TV and film writers’ strike stops production in Greenpoint

Television writer Sasha Stuart protests in Greenpoint as part of the strike.
Television writer Sasha Stuart protests in Greenpoint as part of the strike.
Photo by Ximena Del Cerro

Striking entertainment industry writers gathered in Greenpoint on Wednesday, blocking access to a local production lot and forcing a filming shutdown of popular shows and films. 

About 75 unionized writers gathered at the Cine Magic East River Studios at 11 Kent St., where the Showtime series Billions starring Paul Giamatti is in production, as part of a strike from the Writers Guild of America that began on May 1. 

Nationwide, writers are striking as they work with the Alliance of Motion Picture and Television Producers  to agree on a new contract — with both sides being reportedly far apart on a new deal. 

“What we’re asking for is basically a living wage,” said Sasha Stuart, a writer for the Netflix shows Fight for America, The Fix and Undivided ATTN. “This strike has already cost [studios] likely more money than it would’ve taken to settle with us. We’ve managed to delay or pause production on American Horror Story, Evil, Severance, Hello Rider, American Sports Story and on a few different movies.”

There are many factors at the heart of the dispute, including the prevalence of streaming services cutting into financial residuals that are typically paid to writers when their work reruns on linear TV, as well as the declining number of creatives being hired for a given show. Writers are also looking to halt the use of artificial intelligence that could potentially be used in lieu of humans on some projects.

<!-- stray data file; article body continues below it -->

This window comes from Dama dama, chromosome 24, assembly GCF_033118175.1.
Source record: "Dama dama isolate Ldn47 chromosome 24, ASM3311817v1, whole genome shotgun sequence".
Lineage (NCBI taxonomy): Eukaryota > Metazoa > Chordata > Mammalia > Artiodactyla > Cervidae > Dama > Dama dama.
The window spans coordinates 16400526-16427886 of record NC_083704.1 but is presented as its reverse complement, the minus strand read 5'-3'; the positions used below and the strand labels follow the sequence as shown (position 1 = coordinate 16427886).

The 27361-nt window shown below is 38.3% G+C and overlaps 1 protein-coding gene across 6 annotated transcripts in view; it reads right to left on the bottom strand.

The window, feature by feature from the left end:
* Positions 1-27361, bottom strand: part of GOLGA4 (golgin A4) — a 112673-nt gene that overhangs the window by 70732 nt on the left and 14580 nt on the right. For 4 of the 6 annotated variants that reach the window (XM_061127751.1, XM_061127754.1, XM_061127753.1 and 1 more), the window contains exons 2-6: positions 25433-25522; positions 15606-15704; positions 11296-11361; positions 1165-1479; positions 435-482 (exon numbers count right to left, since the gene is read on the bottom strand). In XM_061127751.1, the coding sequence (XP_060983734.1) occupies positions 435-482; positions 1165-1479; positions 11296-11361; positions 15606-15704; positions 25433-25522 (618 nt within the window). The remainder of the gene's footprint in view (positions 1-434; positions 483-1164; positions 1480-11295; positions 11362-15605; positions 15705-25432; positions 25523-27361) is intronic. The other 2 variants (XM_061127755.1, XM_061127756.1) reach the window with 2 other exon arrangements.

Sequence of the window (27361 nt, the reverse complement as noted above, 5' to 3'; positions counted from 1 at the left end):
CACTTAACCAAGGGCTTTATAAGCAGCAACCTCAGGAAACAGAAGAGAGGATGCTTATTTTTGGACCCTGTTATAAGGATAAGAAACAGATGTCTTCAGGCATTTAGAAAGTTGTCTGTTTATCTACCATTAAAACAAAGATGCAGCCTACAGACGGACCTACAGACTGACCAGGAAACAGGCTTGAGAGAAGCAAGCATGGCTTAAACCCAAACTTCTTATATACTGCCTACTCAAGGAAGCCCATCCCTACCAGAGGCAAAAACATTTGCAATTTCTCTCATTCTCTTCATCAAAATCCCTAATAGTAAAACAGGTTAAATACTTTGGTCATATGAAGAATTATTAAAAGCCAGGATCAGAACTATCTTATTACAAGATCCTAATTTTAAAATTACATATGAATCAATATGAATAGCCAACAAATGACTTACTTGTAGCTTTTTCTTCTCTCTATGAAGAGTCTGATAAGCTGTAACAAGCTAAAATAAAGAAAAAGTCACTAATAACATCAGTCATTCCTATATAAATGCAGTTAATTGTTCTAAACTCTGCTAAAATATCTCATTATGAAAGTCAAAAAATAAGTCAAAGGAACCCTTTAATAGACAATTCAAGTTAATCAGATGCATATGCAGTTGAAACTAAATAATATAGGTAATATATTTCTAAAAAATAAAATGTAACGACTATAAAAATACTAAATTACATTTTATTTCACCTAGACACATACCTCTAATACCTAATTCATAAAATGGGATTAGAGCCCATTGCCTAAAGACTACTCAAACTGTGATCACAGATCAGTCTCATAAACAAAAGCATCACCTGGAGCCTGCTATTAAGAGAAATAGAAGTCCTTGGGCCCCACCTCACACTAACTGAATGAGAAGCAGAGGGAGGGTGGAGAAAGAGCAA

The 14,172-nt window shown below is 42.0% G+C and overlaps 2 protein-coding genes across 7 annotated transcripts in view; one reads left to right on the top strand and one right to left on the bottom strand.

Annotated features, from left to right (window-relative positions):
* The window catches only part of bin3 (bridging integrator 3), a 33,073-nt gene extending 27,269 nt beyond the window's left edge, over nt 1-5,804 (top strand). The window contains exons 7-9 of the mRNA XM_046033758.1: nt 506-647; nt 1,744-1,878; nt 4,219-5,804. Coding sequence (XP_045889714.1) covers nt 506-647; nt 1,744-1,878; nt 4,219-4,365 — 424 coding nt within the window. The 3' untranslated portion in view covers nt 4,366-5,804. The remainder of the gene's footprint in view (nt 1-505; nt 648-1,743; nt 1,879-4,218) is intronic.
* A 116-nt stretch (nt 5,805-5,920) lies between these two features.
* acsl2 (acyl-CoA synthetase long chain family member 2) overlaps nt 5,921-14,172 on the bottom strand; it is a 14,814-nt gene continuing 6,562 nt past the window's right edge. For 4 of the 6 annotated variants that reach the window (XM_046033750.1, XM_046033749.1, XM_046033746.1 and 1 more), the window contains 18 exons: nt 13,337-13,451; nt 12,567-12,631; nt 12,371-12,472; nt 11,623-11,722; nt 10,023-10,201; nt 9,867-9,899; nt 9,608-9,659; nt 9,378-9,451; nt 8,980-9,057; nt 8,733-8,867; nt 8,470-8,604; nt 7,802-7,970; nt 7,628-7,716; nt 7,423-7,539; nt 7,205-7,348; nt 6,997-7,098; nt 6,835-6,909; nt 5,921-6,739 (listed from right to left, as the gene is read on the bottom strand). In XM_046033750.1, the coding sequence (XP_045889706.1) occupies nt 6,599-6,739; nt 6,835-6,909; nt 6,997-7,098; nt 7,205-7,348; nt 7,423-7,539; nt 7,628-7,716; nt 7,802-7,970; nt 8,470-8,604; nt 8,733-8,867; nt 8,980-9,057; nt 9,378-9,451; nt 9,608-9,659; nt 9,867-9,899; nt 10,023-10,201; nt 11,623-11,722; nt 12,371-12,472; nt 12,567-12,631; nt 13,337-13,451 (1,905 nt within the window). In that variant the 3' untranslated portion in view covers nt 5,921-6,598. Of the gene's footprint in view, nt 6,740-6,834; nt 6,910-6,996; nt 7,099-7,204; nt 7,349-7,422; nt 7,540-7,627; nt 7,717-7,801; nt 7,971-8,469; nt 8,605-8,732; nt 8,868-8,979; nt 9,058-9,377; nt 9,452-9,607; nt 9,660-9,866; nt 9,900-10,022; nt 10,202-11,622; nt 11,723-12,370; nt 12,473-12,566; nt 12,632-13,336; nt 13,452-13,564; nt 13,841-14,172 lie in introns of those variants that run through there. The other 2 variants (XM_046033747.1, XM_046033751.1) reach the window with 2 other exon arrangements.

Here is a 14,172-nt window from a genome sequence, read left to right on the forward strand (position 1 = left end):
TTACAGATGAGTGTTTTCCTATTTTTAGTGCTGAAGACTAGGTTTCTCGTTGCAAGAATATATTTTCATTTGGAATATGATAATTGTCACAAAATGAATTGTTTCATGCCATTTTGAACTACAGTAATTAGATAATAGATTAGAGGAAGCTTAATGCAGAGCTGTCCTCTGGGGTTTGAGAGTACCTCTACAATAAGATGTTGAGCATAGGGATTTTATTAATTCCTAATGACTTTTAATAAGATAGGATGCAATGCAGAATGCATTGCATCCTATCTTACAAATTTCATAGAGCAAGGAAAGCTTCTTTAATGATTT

Almost all high-profile writing has stopped for big-name movies and TV shows, and that has led production to shut down on many projects completely, even if scripts are already done — either as actors and directors stand in solidarity, or because the projects simply cannot continue without writing being done during filming. 

Protestors have blocked access to major studios in New York, including NBC’s at 30 Rockefeller Plaza, as well as Times Square Studios owned by the Walt Disney Company and HBO’s east coast-home at Hudson Yards.

The Williamsburg lot where Stuart and her colleagues continued their strike has seen filming of shows like Homeland, Ray Donovan, and The Knick. 

The union estimates that studios are losing approximately $30 million per day.

“What has been happening is that our writer’s rooms are getting smaller,” said Stuart. “Studios are hiring writers for fewer weeks. So, fewer people are getting paid and they’re getting paid less. We’re seeing longer gaps between jobs, which means a lot of people are losing their health insurance. They can’t pay their rent, they can’t pay their mortgages, they have to leave the industry, and go get other jobs. Those who are trying to stay in the industry have two or three other jobs in addition to trying to be a writer. So, what our proposals recommend is a way to prevent that from happening and make sure that everybody who wants to be a TV and film writer has a real sustainable career.”

The negotiation started in 2020, but the COVID-19 pandemic’s health hazards, along with concern for their audience’s mental health and the shortage of employment, discouraged many writers to strike then.

“A lot of these issues were bubbling up, but we honestly felt for the greater good,” said Stuart. “People really needed our entertainment. We got some really important deals, we got paid parental leave, which kept the discussion peaceful, but the studios haven’t come back to the bargaining table since. Whenever they’re willing to talk, we are ready to hear their thoughts.”

Writers say they’ve seen a lot of support across the board. Members of other unions including warehouse workers from the International Brotherhood of Teamsters and the Screen Actors Guild (SAG-AFTRA),  which represents over 100,000 film and television performers, have joined the protests across the city. Unions of actors and directors have also announced their own strike in the upcoming months. 

“Solidarity is high,” said Stuart. “We’re really feeling like we are part of the larger labor movement and that has been really heartening. I think that has given us a lot of strength. We are having great turnouts at our pickets. People are ready to take action.”

For more coverage of the WGA strike in New York, head to BrooklynPaper.com.